Craig Calhoun, president, Social Science Research Council, and University Professor of the Social Sciences, New York University

A boundary-breaking book.... A snap review of some of the hottest issues in front of the Chinese public today.

Daniel Little, Understanding Society

Mr. Yang's work is essential reading.

Rebecca MacKinnon, Far Eastern Economic Review

This work represents a major advancement in scholarly research... unquestionably, it should be on reading lists for courses related to social and political development in China... it is highly recommended to all.

Jonathan Sullivan, The China Quarterly

Of interest to sociologists and students of mass communications... Recommended.


Essential reading for all those seeking a more nuanced account of the power of the internet in China than that provided by international media and human rights organizations.

Colin Hawes, The China Journal

Yang develops a lens that centers on concrete issues and situations that are both empirical-practical and conceptual-theoretical.

Peter Marolt, International Journal of Communication

The Power of the Internet in China by Yang Guobin is destined to be classic and obligatory reading for anyone interested in understanding the role of the internet in people's struggle for freedom, justice, and democracy in China.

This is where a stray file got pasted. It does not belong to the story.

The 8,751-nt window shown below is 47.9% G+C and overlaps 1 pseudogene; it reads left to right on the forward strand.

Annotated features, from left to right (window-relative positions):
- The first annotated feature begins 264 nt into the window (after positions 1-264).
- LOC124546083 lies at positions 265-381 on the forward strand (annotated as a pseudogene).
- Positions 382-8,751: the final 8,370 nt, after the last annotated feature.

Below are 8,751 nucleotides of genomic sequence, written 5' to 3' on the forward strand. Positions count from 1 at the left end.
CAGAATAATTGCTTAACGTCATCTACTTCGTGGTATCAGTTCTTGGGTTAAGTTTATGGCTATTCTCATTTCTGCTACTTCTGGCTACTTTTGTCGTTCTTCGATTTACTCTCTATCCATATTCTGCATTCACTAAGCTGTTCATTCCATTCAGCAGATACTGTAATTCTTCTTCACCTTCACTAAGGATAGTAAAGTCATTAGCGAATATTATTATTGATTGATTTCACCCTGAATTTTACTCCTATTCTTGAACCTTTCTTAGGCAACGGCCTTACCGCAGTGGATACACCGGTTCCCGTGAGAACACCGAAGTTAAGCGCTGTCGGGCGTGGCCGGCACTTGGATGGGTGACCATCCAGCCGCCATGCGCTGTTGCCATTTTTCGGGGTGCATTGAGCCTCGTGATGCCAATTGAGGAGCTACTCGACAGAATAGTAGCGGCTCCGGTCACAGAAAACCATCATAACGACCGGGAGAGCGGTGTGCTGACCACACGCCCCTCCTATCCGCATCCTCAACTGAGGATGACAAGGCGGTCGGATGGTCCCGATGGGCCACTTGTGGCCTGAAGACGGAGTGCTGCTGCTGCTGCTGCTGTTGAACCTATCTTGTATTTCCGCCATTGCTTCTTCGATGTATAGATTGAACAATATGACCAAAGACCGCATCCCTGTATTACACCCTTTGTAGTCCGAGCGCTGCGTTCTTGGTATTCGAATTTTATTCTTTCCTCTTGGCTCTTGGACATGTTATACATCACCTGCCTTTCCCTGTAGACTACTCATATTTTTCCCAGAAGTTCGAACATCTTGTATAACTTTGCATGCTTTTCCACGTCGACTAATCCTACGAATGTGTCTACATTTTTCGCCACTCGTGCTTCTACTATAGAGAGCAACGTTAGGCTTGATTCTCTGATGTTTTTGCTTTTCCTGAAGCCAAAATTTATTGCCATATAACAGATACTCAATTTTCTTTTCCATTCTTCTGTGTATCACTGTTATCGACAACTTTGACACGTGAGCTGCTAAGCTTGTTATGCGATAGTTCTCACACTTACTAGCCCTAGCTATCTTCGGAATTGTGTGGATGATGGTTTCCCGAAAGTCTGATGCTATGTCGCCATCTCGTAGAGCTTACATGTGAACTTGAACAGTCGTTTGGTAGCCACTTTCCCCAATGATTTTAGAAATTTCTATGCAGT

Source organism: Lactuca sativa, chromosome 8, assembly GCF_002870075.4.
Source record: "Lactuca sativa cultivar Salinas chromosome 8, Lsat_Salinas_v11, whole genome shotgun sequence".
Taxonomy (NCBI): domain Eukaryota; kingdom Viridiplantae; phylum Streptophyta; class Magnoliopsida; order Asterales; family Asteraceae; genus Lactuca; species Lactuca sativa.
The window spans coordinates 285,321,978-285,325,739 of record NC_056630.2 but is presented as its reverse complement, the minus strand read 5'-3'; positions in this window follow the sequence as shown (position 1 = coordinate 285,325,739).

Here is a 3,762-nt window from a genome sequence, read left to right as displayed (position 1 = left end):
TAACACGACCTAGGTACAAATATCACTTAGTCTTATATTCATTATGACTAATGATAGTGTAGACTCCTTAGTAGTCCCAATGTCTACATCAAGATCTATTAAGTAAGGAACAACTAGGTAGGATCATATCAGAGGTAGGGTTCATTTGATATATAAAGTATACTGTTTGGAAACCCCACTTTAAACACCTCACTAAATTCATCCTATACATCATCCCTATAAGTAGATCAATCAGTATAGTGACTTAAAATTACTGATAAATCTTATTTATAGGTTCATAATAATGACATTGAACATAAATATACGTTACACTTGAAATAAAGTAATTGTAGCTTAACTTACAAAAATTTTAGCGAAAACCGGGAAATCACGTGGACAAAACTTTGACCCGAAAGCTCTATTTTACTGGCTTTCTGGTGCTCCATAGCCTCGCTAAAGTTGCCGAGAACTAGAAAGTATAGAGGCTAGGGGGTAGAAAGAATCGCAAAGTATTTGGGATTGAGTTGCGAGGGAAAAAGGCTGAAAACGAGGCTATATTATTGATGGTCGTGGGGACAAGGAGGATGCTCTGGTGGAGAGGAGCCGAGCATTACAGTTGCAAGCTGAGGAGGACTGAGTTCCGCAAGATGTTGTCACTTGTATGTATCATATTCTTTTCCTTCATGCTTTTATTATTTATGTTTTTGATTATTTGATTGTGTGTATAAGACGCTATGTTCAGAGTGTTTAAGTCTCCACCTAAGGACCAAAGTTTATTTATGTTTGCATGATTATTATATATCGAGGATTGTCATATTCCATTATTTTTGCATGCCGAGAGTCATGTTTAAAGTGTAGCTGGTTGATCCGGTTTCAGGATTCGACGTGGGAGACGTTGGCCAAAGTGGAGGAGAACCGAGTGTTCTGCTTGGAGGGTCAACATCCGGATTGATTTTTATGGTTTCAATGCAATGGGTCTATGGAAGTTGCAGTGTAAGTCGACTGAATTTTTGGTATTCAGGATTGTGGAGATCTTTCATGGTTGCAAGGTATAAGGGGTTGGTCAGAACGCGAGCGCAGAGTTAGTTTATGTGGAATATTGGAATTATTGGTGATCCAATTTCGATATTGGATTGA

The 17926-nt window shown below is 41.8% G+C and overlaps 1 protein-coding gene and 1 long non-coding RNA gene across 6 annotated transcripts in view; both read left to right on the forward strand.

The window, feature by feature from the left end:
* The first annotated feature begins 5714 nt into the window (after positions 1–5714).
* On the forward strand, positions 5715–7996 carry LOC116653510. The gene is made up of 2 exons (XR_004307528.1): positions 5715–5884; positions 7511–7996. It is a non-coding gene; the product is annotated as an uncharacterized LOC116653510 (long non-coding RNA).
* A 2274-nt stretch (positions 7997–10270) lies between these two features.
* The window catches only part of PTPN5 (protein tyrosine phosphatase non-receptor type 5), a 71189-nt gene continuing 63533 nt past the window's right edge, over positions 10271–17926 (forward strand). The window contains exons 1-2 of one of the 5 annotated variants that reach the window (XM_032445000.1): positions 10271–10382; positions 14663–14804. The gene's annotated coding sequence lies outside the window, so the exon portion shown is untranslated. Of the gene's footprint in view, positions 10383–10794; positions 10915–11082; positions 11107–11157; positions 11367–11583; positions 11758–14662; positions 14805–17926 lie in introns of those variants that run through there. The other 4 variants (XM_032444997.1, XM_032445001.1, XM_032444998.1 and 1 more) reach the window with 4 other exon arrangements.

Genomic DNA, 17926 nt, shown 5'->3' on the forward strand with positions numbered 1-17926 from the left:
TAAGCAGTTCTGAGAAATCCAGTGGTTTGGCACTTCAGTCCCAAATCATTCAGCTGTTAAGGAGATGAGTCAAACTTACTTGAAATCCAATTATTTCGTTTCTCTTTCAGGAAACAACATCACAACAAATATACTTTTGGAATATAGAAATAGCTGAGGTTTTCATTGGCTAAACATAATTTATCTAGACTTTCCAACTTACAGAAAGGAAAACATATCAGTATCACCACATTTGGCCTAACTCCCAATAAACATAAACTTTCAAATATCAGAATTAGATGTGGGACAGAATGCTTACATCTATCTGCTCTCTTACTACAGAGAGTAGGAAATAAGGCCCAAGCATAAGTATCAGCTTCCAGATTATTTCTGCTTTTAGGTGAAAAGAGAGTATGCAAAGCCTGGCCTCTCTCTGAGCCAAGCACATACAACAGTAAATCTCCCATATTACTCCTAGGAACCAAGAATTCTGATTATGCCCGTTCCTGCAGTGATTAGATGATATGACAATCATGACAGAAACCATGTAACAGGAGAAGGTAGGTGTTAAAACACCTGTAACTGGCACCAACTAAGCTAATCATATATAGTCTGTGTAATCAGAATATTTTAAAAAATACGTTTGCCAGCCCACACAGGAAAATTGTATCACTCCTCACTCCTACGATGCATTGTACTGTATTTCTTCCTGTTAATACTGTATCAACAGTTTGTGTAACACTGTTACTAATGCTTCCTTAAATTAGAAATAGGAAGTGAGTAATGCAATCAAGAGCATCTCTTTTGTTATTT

Lokman Tsui, China Information

The Power of the Internet in China offers us not only a rich study of Chineseonline activism but also raises significant questions about China's civil society.

Ming-Cheng Miriam Lo, Contemporary Sociology
List of Figures
List of Tables
1. Online Activism in an Age of Contention
2. The Politics of Digital Contention
3. The Rituals and Genres of Contention
4. The Changing Style of Contention
5. The Business of Digital Contention
6. Civic Associations Online
7. Utopian Realism in Online Communities
8. Transnational Activism Online
Conclusion: China's Long Revolution
Web Features:

Winner of the CITASA Book Award

About the Author

Guobin Yang is an associate professor in the Department of Asian and Middle Eastern Cultures at Barnard College, Columbia University. He is coeditor, with Ching Kwan Lee, of Re-envisioning the Chinese Revolution: The Politics and Poetics of Collective Memories in Reform China.